I first saw pictures of the Pelikan M101N Lizard Special Edition when it was announced back in October 2012. Even though I thought the pen was stunning and liked Pelikan nibs it didn’t quit make my wish list at the time due to its small size and large price. But it stayed on my radar. I finally pulled the trigger last December when I noticed the price had dropped.
According to Pelikan the pen is “based on a historical model that dates back to 1937.” I have to admit to ignorance on vintage Pelikans so I can’t comment on exactly what “based on” means. Still, I do think it has a bit of a classic design look to it.
In Pelikan terms, a “Special Edition” is produced for a limited time but there’s no limit on the quantity so there will be multiple runs if there’s demand. It doesn’t seem like there’s been a lot of demand for the Lizard, unlike the previous Tortoise Special Edition. Prices vary widely with some places (like nibs.com) selling for a deep discount off list. Prices on eBay also vary widely so if you decide to buy one be sure to shop around.
Why I Got It
I like black and grey and this pen has both. I love the design pattern. The clip and rings are palladium plated and the nib is rhodium plated which complements the design nicely. Did I mention I like the look of this pen?
I also expected the 14K gold nib to be a solid performer. I purchased the pen from Classic Fountain Pens (nibs.com) so the nib would be tuned before be shipped to me.
What I Got
As mentioned, I ordered the pen from Classic Fountain Pens (John Mottishaw) so the nib would be adjusted for me prior to shipping. I asked for the nib to tuned for light pressure and a light to medium flow. I’d say the flow is good so much closer to a medium flow.
Despite appearances. the pen has completely smooth surface made from cellulose acetate. The Pelikan logo is on the top of the cap and Pelikan is engraved on the clip.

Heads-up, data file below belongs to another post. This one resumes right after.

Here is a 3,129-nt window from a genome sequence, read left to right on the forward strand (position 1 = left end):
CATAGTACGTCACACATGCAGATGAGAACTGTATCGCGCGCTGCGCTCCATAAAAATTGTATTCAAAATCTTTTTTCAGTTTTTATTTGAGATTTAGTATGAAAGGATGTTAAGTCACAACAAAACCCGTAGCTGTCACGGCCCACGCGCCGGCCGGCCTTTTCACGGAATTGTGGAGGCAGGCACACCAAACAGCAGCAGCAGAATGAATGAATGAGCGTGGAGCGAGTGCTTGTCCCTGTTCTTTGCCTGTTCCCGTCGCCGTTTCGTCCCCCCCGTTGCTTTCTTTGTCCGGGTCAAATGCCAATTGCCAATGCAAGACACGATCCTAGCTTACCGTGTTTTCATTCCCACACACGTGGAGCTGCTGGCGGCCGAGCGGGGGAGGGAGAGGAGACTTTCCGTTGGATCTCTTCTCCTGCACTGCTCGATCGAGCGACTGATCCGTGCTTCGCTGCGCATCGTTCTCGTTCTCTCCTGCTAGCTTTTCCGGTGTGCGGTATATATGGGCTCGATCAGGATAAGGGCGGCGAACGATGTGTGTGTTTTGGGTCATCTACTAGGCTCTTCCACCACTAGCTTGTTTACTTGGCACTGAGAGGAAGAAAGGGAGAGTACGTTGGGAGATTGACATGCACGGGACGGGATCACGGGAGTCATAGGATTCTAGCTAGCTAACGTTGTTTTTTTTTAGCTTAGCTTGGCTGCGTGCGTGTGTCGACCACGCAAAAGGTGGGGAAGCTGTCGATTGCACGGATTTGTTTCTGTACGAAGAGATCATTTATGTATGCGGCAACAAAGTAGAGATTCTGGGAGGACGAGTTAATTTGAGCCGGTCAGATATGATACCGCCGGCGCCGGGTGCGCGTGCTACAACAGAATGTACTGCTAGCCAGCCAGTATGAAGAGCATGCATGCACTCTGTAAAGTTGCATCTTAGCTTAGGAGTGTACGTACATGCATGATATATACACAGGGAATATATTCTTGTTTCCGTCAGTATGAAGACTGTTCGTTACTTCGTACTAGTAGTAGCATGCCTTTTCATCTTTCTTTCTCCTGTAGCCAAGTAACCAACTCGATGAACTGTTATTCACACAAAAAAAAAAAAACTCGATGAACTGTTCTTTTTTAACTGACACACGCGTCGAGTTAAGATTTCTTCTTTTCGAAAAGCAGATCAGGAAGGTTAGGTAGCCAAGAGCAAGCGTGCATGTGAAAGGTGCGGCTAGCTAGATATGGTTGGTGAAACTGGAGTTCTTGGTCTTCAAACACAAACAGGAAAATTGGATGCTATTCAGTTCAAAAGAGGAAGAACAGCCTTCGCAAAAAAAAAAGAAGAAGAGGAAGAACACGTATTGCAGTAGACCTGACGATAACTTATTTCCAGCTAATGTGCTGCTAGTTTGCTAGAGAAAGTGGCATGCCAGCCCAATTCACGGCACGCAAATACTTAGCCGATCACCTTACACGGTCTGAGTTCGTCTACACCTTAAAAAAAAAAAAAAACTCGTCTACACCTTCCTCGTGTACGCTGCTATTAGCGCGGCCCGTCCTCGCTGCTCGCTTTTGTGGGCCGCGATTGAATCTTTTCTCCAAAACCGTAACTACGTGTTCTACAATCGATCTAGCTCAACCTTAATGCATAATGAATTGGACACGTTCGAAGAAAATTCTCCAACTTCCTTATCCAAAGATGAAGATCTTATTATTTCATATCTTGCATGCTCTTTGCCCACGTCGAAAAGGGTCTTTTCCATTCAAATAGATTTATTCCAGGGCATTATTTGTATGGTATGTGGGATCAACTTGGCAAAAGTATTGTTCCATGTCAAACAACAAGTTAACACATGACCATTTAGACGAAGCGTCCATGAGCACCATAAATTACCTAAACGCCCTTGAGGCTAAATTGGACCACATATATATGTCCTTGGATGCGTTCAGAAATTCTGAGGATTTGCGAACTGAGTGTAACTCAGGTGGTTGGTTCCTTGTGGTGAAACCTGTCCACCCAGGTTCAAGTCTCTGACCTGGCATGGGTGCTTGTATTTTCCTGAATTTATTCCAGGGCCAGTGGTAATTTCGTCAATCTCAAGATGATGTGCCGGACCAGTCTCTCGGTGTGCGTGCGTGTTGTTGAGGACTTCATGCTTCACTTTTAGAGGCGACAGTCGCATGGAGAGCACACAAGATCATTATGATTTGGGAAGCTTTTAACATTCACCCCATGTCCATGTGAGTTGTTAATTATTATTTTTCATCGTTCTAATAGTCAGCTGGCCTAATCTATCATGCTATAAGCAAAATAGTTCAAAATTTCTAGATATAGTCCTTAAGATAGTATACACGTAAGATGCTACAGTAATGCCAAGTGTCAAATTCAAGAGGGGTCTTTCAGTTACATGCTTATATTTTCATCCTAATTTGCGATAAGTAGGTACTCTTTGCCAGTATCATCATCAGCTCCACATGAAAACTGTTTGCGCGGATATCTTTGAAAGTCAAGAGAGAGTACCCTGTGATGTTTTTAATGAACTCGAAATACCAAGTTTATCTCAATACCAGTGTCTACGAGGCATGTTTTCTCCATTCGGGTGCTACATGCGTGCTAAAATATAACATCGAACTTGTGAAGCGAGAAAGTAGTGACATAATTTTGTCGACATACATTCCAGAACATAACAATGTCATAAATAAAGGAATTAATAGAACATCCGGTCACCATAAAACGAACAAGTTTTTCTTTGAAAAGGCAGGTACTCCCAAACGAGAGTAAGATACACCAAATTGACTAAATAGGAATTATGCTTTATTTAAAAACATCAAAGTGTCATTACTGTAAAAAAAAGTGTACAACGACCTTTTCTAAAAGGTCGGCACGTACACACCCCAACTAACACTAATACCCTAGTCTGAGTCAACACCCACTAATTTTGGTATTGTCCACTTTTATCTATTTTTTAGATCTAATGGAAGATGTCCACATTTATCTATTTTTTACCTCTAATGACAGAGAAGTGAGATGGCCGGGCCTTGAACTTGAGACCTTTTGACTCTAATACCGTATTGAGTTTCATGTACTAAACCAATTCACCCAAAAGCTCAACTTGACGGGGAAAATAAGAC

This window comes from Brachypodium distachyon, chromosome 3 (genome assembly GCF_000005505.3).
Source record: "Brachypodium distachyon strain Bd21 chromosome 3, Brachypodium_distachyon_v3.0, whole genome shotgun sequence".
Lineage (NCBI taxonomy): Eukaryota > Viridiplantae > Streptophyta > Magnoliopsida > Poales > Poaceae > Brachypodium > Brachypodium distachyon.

The pen arrived with a leather (or maybe faux-leather) wrap which was a nice touch although it doesn’t really make the pen any better. I have to admit, while I don’t remember throwing it away I couldn’t find the box or wrap when I was doing photos for this review. I’m not heartbroken about its loss, while a nice presentation for the new pen it wasn’t something I’d use regularly.
The ink window is shaded grey so the ink color is masked, but the level is easily visible. The ink windows is just over 1/2″ tall (13.8 mm). It fits in nicely with the design of the pen. A completely clear ink window of that size would have ruined the look of the pen in my opinion.
My only complaint? While I get the idea that the design looks like scales, I don’t think “Lizard” when I see the pen.
- Length Capped: 4.84″ (122.93 mm)
- Length Uncapped: 4.5955″ (116.72 mm)
- Length Posted: 6.2165″ (157.89 mm)
- Section Length: 0.5935″ (15.07 mm)
- Section Diameter (near nib): 0.3620″ (9.20 mm)
- Section Diameter (near threads): 0.3925″ (9.97 mm)
- Cap Diameter: 0.5280″ (13.40 mm)
- Weight: 0.5 oz (14g)
Using the Pen
The pen is a piston filler, common to most Pelikan fountain pens. The piston worked smoothly and easily gave me a complete fill of ink.